ACN Roots for Tougher Penalties on Counterfeit Dealers

Because Uganda is largely an importation economy, the problem of counterfeit goods continues to grow every day and has become a normality and acceptable to most Ugandans which has made the fight against them a hard one.

Anti-Counterfeit network Africa (ACN) has asked government and the media to join the fight against counterfeits in a more intensified manner so that Ugandans are saved and protected from the dangers that come with counterfeits.

Fred Muwame, the legal officer at ACN said that because there are no strict rules on sell and importation of fake goods, the perpetuators of the vice continue to take it as a simple matter hence putting lives, the health and the economy of Uganda at risk.

Muwame urged that dealers in counterfeit goods should be treated as criminals just like terrorists and murderers because the effects are the same.

“Counterfeit goods have caused deaths of more than 700,000 in the 2011 according to World Health Report. This number is higher than the 38000 people that were killed by terrorists in 2015. The fact that a person decided to sell fake goods when knows that they will  affect and kill thousands of people just because they want financial gains makes that person a real terrorist and a real murderer. Counterfeiters whose products/services cause wide spread injury/death must face graver offense e.g. Terrorism, murder,” Muwame said.

Counterfeits continue to thrive in Uganda there is demand for them by Ugandans who assume them to be cheap, and because they have been normalized and acceptable in society as an alternative for the original goods that are assumed to be expensive.

“The media has also not been helping as they do not report on such cases where fake goods have caused deaths or health hazards mainly because they want money from advertising. There is need for government to balance between revenue collection, profits and the health of the general public,” Muwame said.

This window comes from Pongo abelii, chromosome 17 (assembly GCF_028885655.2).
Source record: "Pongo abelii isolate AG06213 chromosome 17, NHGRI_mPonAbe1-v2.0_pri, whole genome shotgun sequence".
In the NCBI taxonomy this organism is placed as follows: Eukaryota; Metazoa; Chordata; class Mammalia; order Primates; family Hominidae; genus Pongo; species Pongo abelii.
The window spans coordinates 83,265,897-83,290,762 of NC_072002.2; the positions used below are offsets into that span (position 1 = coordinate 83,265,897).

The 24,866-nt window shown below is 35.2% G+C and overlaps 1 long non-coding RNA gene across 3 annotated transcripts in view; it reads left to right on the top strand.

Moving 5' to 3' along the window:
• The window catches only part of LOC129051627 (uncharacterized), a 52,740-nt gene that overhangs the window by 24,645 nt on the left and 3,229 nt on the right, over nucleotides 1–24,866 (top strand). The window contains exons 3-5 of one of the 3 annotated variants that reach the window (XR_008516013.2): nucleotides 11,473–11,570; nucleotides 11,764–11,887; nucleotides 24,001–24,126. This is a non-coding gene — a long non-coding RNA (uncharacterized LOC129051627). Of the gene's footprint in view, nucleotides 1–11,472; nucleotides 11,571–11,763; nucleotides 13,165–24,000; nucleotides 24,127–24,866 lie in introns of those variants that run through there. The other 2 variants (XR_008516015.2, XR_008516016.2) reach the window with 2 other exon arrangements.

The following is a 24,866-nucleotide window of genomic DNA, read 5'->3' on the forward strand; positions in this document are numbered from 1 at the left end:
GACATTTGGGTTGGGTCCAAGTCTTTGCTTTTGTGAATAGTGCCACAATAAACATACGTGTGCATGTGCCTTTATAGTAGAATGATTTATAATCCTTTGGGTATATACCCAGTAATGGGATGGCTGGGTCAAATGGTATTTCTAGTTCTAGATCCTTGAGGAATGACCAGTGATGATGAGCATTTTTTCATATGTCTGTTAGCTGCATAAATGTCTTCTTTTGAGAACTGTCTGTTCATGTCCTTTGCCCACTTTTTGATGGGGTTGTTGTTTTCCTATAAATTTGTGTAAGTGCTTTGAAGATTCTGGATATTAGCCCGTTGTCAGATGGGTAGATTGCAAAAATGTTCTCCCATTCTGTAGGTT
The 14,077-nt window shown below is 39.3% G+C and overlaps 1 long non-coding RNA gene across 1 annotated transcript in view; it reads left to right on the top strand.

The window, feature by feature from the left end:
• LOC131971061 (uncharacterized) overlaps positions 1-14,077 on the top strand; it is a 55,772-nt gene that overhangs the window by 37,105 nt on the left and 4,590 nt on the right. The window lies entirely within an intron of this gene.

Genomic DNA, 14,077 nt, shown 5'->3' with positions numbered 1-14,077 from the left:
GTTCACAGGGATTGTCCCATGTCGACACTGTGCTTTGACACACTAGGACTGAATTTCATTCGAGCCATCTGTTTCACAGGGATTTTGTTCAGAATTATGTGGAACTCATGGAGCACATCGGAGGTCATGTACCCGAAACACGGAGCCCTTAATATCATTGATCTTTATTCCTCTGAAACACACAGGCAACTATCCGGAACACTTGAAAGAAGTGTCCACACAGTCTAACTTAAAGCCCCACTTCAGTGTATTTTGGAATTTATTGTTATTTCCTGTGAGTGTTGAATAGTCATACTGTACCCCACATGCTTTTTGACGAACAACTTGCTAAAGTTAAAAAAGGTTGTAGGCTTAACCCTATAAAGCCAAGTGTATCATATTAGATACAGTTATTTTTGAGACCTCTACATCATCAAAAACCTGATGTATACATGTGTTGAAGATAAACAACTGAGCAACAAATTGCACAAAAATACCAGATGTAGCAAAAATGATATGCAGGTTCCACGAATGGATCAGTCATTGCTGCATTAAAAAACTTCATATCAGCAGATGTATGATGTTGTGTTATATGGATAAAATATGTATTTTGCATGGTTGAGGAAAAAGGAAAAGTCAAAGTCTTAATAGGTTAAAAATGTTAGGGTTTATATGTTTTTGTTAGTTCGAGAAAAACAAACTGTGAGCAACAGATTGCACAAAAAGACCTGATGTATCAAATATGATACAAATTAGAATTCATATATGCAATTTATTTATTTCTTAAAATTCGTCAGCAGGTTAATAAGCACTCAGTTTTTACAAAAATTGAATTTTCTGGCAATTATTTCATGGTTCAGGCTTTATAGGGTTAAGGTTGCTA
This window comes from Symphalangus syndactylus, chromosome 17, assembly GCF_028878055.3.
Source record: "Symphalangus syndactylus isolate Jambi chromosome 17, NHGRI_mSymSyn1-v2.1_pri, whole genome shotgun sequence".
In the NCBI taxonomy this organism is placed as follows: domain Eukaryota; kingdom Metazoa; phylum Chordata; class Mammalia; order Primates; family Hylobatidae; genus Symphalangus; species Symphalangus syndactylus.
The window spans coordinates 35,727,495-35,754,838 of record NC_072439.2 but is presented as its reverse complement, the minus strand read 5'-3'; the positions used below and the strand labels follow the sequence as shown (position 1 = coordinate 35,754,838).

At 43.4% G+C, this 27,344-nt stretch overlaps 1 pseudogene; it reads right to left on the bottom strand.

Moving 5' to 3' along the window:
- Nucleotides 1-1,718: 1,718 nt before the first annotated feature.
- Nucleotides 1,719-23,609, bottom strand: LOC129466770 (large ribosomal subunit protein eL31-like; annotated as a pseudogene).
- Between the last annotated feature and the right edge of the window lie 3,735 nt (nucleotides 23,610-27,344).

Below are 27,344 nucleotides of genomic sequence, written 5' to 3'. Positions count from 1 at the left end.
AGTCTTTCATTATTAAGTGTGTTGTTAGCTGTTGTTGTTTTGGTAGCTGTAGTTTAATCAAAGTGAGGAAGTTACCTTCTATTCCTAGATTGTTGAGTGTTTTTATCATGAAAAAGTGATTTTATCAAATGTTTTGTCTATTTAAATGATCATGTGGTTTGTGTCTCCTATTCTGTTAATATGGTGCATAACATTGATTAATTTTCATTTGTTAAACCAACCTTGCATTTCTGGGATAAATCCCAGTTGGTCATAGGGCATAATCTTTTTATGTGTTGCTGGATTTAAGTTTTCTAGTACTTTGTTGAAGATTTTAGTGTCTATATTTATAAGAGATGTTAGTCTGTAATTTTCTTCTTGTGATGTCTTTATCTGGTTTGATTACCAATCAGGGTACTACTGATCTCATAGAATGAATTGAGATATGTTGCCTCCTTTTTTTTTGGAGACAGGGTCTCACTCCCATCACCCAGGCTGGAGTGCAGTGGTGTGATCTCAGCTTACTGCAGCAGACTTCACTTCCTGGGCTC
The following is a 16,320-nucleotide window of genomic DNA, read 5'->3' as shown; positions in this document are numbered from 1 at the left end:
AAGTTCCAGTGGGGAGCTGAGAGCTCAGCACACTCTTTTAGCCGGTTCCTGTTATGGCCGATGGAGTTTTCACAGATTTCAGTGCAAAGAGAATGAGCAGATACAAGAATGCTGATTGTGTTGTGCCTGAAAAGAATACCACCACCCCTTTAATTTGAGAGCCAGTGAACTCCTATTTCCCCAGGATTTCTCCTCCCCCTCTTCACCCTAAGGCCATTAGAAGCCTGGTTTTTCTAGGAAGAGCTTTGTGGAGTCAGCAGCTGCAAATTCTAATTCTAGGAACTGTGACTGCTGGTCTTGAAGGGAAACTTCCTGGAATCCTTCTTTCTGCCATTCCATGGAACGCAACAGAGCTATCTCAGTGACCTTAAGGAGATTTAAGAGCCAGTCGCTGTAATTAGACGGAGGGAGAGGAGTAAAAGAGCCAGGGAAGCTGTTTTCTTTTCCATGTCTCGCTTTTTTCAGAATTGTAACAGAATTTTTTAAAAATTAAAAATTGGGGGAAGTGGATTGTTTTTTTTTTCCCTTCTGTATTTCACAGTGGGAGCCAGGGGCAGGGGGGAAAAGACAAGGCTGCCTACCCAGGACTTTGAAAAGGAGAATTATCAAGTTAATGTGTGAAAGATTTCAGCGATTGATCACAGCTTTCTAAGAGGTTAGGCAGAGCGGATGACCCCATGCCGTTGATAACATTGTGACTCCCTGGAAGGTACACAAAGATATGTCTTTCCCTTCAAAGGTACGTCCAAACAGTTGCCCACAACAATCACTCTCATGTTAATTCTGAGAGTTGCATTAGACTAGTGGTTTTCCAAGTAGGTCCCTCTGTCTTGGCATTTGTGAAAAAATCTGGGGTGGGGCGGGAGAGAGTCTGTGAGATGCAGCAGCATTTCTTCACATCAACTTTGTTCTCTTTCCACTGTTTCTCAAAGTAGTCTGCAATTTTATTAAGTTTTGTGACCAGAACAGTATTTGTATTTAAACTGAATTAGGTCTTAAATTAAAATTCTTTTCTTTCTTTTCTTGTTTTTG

According to CAN, if there is no immediate intervention by 2023, the number of counterfeit goods on the Ugandan market will be 30% higher than that of original goods on the Uganda market. Currently the value of the counterfeit goods exceeds Shs.900Bn.


“Furthermore counterfeit goods present a threat to legitimate businesses that would be beneficial to the economy. They scare aware direct investment because of the unfavorable competition.”

Muwame also advised government not to ban and blacklist all counterfeit goods from the Public Procurement and Disposal Act.

“There are goods that have been banned on the international market but are still being sold on the Ugandan market. Goods that have been banned from the international market should equally be banned from Ugandan market because those developed countries have the technology to detect harmful goods than Uganda,” Muwame said.

Muwame was speaking during a breakfast media dialogue meeting that was organized by ACN to interact with major stakeholders in the fight against counterfeits on how they can work together to fight the problem of counterfeits that is eating up the economy as well as the wealth and health of Ugandans.

As part of the fight against counterfeits, ACN launched a Television program named ‘DON’T BE FAKE” that will be hosted by Andrew kabuura with the aim of educating the public about the dangers of using counterfeit goods.

Hon. Ruhonda Alex, chairman, Committee on Trade, Industry and Tourism while speaking at the same function said that the committee has also decided to increase funds for Uganda National Bureau of Standards (UNBS) to increase their manpower so that they are able to fight counterfeit goods on the market.

“We are planning to give UNBS Shs600 billion in the next financial year to get hire more skilled manpower to fight against fake goods and we are convinced that the Ministry of Finance will agree with us that this problem of counterfeit is a real one that needs immediate address. Although the bill on counterfeit was withheld from parliament, the committee is preparing to bring it back so that it can be passed,” Ruhonda who was the guest of honor said during the dialogue.

Abel Kagumire, the URA customs officer noted that the body does not have the capacity to detect fake goods and cannot block any goods unless there is a formal complaint from the producers of the original good that has been counterfeited.

“We are working with companies like Unliver, Colgate, HPC and others whose goods are normally counterfeited  and in such cases we have done a tremendous job and have been able to capture and destroy a number of goods,” Kagumire said.


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